HISA & HIWU Provisional Suspension Modifications

July 29, 2023

THA Announcement

Today, the Horseracing Integrity and Safety Authority (HISA) and the Horseracing Integrity and Welfare Unit (HIWU) made a significant change to their Provisional Suspension Policy as it relates to positive tests for banned (non-therapeutic) substances. 

Specifically, a trainer’s Provisional Suspension will be stayed until a requested split (B) sample has returned a positive result.

Most importantly, HISA reaffirmed – “A Provisional Suspension does not in any way change the presumption of innocence and is not an early determination of guilt.”

This is a huge step forward from the original policy, which dictated that a positive test for a banned substance would immediately trigger a provisional suspension. This policy generated dismay amongst horsemen throughout the country – many voicing concern at the lack of due process, the potential for loss of livelihood, the time needed to present exculpatory evidence, confusion as to the implications and impact of a Provisional Suspension, and the time needed to ensure horse care. The THA, in coordination with the TOC and the KTA, initiated a dialogue with HISA/HIWU leadership to express our concerns. We had serious conversations with them to explain our concerns, understand each other’s goals and motivations and seek modifications.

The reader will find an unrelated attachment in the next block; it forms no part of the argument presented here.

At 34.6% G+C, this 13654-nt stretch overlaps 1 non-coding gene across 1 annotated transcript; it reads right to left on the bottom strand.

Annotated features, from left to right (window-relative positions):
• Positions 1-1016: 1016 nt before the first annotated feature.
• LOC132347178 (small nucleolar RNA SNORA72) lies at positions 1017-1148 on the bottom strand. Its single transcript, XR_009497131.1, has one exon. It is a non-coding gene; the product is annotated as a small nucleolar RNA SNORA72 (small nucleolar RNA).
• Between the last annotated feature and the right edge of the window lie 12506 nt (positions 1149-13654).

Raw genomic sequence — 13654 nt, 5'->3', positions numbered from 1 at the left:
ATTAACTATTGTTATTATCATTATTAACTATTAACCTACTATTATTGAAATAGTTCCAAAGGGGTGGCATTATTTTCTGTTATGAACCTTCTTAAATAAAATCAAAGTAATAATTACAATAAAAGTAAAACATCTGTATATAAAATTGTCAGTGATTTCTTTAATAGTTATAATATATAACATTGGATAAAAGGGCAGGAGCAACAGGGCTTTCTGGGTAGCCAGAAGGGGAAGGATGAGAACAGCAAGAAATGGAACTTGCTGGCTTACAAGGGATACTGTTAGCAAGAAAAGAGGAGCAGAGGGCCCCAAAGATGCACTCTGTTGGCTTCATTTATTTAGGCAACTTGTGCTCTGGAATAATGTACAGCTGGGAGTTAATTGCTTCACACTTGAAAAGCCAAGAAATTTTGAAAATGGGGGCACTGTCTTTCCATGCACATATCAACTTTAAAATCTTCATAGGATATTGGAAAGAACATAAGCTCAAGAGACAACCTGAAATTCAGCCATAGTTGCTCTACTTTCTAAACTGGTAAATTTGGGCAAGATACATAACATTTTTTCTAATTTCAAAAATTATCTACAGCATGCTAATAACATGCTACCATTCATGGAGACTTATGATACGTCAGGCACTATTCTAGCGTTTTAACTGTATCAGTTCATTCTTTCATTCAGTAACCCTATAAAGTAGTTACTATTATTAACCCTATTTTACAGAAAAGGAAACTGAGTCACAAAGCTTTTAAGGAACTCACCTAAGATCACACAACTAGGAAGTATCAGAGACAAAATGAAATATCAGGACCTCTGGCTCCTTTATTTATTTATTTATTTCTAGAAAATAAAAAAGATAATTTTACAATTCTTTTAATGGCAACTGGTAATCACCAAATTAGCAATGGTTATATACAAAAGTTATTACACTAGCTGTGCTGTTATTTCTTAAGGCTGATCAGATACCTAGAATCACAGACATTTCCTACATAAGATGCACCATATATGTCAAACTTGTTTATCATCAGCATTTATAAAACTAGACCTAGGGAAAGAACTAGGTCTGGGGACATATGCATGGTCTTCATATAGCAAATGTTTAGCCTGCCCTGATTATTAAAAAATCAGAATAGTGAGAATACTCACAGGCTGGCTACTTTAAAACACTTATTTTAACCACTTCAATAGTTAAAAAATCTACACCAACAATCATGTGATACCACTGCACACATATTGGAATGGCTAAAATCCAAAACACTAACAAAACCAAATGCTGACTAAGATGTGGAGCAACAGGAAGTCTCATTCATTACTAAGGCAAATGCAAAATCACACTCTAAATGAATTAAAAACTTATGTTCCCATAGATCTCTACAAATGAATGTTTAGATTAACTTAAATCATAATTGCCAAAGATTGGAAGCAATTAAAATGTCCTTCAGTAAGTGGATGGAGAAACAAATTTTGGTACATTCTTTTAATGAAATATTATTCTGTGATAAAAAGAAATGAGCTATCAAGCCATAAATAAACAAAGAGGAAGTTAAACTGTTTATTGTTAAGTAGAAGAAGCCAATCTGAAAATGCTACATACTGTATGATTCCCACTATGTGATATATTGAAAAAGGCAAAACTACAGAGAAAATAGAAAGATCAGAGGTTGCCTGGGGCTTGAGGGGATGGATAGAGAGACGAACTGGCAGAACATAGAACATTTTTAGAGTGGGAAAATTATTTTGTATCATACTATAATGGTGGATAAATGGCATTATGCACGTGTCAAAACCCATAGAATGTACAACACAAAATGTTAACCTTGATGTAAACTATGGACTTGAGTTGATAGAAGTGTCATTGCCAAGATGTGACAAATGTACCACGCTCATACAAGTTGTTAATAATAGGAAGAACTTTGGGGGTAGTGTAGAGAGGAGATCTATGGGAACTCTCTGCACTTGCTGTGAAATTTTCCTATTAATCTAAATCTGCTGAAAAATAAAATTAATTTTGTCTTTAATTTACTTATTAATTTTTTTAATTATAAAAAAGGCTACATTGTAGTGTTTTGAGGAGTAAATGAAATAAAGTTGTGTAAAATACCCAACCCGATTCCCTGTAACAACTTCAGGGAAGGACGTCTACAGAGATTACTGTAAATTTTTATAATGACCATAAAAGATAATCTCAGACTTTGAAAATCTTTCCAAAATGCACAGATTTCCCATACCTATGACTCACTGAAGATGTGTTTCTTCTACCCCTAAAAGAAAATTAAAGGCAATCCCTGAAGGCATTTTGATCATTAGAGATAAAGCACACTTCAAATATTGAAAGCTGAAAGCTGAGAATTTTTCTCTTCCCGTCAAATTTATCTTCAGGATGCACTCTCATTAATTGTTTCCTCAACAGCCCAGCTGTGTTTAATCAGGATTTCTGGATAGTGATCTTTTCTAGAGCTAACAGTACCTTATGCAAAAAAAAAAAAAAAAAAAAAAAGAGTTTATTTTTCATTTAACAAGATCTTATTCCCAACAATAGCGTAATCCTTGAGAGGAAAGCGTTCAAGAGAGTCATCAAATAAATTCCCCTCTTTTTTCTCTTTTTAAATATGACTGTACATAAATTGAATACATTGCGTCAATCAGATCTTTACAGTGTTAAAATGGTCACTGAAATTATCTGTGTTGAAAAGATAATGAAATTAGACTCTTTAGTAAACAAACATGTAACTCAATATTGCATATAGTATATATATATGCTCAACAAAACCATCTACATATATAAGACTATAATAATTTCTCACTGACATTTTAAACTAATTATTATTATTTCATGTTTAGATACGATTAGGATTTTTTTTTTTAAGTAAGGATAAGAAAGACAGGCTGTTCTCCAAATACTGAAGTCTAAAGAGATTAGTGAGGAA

We thank HISA/HIWU for acknowledging the concerns of the country’s horsemen and modifying their policy for what we all believe will be a more trusted system. The new policy creates a more equitable balance between the urgency to preserve the integrity of our sport with the ability of individuals to present an affirmative defense. In addition to ensuring that the laboratory results are consistent, the time frame for conducting the B test will allow the trainer to present exculpatory evidence for consideration and further investigation by HIWU before imposing a Provisional Suspension. Also HISA/HIWU have clarified what a trainer can and can not do under a Provisional Suspension.

For the last 18 months, we have engaged in a strategy of engagement with HISA. This may not satisfy everyone, progress is often incremental and may go unrecognized, but we maintain  it is the best course to create a better safety and medication control system for our sport. When we see progress such as this, our judgment is reaffirmed.

You can view the HISA/HIWU announcement in its’ entirety at this link

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